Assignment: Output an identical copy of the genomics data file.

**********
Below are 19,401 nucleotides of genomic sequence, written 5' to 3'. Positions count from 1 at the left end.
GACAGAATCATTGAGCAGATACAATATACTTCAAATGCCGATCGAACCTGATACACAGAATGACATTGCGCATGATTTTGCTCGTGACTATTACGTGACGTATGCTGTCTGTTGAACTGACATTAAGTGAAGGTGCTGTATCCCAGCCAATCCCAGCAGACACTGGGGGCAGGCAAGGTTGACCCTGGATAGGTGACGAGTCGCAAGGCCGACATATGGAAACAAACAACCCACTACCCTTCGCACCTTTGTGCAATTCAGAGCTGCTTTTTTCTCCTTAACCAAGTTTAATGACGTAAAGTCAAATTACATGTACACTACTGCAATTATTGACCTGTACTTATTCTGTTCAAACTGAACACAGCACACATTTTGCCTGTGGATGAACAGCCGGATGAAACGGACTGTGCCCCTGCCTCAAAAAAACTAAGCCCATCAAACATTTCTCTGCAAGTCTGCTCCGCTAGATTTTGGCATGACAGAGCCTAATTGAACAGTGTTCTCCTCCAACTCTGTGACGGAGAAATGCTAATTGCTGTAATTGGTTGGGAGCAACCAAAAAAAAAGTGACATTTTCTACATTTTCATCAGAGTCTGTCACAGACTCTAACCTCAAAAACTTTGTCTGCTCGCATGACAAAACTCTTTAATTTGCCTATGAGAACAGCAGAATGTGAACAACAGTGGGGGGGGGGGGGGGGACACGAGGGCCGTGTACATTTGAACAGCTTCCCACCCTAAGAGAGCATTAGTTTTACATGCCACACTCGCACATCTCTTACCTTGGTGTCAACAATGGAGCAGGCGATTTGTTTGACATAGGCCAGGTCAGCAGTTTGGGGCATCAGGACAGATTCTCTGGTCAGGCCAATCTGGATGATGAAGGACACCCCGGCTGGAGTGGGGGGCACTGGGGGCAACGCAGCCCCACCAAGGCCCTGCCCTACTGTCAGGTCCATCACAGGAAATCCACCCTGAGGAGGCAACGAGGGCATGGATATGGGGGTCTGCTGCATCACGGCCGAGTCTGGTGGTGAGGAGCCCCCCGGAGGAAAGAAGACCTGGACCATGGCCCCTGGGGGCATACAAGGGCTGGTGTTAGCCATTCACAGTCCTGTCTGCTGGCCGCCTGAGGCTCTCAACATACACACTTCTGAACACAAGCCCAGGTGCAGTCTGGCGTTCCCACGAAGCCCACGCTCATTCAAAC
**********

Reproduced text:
Below are 19,401 nucleotides of genomic sequence, written 5' to 3'. Positions count from 1 at the left end.
GACAGAATCATTGAGCAGATACAATATACTTCAAATGCCGATCGAACCTGATACACAGAATGACATTGCGCATGATTTTGCTCGTGACTATTACGTGACGTATGCTGTCTGTTGAACTGACATTAAGTGAAGGTGCTGTATCCCAGCCAATCCCAGCAGACACTGGGGGCAGGCAAGGTTGACCCTGGATAGGTGACGAGTCGCAAGGCCGACATATGGAAACAAACAACCCACTACCCTTCGCACCTTTGTGCAATTCAGAGCTGCTTTTTTCTCCTTAACCAAGTTTAATGACGTAAAGTCAAATTACATGTACACTACTGCAATTATTGACCTGTACTTATTCTGTTCAAACTGAACACAGCACACATTTTGCCTGTGGATGAACAGCCGGATGAAACGGACTGTGCCCCTGCCTCAAAAAAACTAAGCCCATCAAACATTTCTCTGCAAGTCTGCTCCGCTAGATTTTGGCATGACAGAGCCTAATTGAACAGTGTTCTCCTCCAACTCTGTGACGGAGAAATGCTAATTGCTGTAATTGGTTGGGAGCAACCAAAAAAAAAGTGACATTTTCTACATTTTCATCAGAGTCTGTCACAGACTCTAACCTCAAAAACTTTGTCTGCTCGCATGACAAAACTCTTTAATTTGCCTATGAGAACAGCAGAATGTGAACAACAGTGGGGGGGGGGGGGGGGACACGAGGGCCGTGTACATTTGAACAGCTTCCCACCCTAAGAGAGCATTAGTTTTACATGCCACACTCGCACATCTCTTACCTTGGTGTCAACAATGGAGCAGGCGATTTGTTTGACATAGGCCAGGTCAGCAGTTTGGGGCATCAGGACAGATTCTCTGGTCAGGCCAATCTGGATGATGAAGGACACCCCGGCTGGAGTGGGGGGCACTGGGGGCAACGCAGCCCCACCAAGGCCCTGCCCTACTGTCAGGTCCATCACAGGAAATCCACCCTGAGGAGGCAACGAGGGCATGGATATGGGGGTCTGCTGCATCACGGCCGAGTCTGGTGGTGAGGAGCCCCCCGGAGGAAAGAAGACCTGGACCATGGCCCCTGGGGGCATACAAGGGCTGGTGTTAGCCATTCACAGTCCTGTCTGCTGGCCGCCTGAGGCTCTCAACATACACACTTCTGAACACAAGCCCAGGTGCAGTCTGGCGTTCCCACGAAGCCCACGCTCATTCAAAC